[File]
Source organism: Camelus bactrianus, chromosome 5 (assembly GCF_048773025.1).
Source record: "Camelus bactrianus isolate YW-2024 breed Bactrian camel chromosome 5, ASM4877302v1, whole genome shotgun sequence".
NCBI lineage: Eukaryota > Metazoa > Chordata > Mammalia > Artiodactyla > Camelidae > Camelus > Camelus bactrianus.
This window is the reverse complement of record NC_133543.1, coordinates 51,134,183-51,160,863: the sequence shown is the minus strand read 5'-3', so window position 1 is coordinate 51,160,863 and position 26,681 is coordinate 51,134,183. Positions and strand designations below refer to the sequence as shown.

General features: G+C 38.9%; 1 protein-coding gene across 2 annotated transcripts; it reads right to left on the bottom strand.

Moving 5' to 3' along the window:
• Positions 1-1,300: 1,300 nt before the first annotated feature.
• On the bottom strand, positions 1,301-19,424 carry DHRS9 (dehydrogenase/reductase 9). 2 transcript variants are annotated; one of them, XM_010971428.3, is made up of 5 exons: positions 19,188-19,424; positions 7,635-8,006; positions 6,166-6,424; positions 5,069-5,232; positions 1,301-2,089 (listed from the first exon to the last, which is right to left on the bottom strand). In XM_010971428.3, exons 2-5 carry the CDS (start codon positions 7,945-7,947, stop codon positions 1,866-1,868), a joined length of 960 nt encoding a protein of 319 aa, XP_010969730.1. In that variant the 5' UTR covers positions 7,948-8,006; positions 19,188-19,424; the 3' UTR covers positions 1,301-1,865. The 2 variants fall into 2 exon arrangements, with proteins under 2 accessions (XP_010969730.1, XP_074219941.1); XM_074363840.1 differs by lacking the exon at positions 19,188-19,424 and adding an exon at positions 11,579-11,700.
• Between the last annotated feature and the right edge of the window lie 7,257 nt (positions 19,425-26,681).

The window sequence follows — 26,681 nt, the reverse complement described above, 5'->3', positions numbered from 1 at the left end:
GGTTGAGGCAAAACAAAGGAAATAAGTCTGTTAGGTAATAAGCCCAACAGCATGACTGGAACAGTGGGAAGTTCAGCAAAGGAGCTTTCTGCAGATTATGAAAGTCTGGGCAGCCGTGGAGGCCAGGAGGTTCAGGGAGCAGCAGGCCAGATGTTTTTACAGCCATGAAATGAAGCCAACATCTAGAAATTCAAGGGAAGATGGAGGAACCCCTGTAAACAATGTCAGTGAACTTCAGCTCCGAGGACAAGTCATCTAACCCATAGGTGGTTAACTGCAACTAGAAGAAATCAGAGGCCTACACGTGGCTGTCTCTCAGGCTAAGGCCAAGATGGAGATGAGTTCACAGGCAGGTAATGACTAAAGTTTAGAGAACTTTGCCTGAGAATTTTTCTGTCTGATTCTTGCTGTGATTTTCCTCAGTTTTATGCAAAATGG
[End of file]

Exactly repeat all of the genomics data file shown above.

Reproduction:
Source organism: Camelus bactrianus, chromosome 5 (assembly GCF_048773025.1).
Source record: "Camelus bactrianus isolate YW-2024 breed Bactrian camel chromosome 5, ASM4877302v1, whole genome shotgun sequence".
NCBI lineage: Eukaryota > Metazoa > Chordata > Mammalia > Artiodactyla > Camelidae > Camelus > Camelus bactrianus.
This window is the reverse complement of record NC_133543.1, coordinates 51,134,183-51,160,863: the sequence shown is the minus strand read 5'-3', so window position 1 is coordinate 51,160,863 and position 26,681 is coordinate 51,134,183. Positions and strand designations below refer to the sequence as shown.

General features: G+C 38.9%; 1 protein-coding gene across 2 annotated transcripts; it reads right to left on the bottom strand.

Moving 5' to 3' along the window:
• Positions 1-1,300: 1,300 nt before the first annotated feature.
• On the bottom strand, positions 1,301-19,424 carry DHRS9 (dehydrogenase/reductase 9). 2 transcript variants are annotated; one of them, XM_010971428.3, is made up of 5 exons: positions 19,188-19,424; positions 7,635-8,006; positions 6,166-6,424; positions 5,069-5,232; positions 1,301-2,089 (listed from the first exon to the last, which is right to left on the bottom strand). In XM_010971428.3, exons 2-5 carry the CDS (start codon positions 7,945-7,947, stop codon positions 1,866-1,868), a joined length of 960 nt encoding a protein of 319 aa, XP_010969730.1. In that variant the 5' UTR covers positions 7,948-8,006; positions 19,188-19,424; the 3' UTR covers positions 1,301-1,865. The 2 variants fall into 2 exon arrangements, with proteins under 2 accessions (XP_010969730.1, XP_074219941.1); XM_074363840.1 differs by lacking the exon at positions 19,188-19,424 and adding an exon at positions 11,579-11,700.
• Between the last annotated feature and the right edge of the window lie 7,257 nt (positions 19,425-26,681).

The window sequence follows — 26,681 nt, the reverse complement described above, 5'->3', positions numbered from 1 at the left end:
GGTTGAGGCAAAACAAAGGAAATAAGTCTGTTAGGTAATAAGCCCAACAGCATGACTGGAACAGTGGGAAGTTCAGCAAAGGAGCTTTCTGCAGATTATGAAAGTCTGGGCAGCCGTGGAGGCCAGGAGGTTCAGGGAGCAGCAGGCCAGATGTTTTTACAGCCATGAAATGAAGCCAACATCTAGAAATTCAAGGGAAGATGGAGGAACCCCTGTAAACAATGTCAGTGAACTTCAGCTCCGAGGACAAGTCATCTAACCCATAGGTGGTTAACTGCAACTAGAAGAAATCAGAGGCCTACACGTGGCTGTCTCTCAGGCTAAGGCCAAGATGGAGATGAGTTCACAGGCAGGTAATGACTAAAGTTTAGAGAACTTTGCCTGAGAATTTTTCTGTCTGATTCTTGCTGTGATTTTCCTCAGTTTTATGCAAAATGG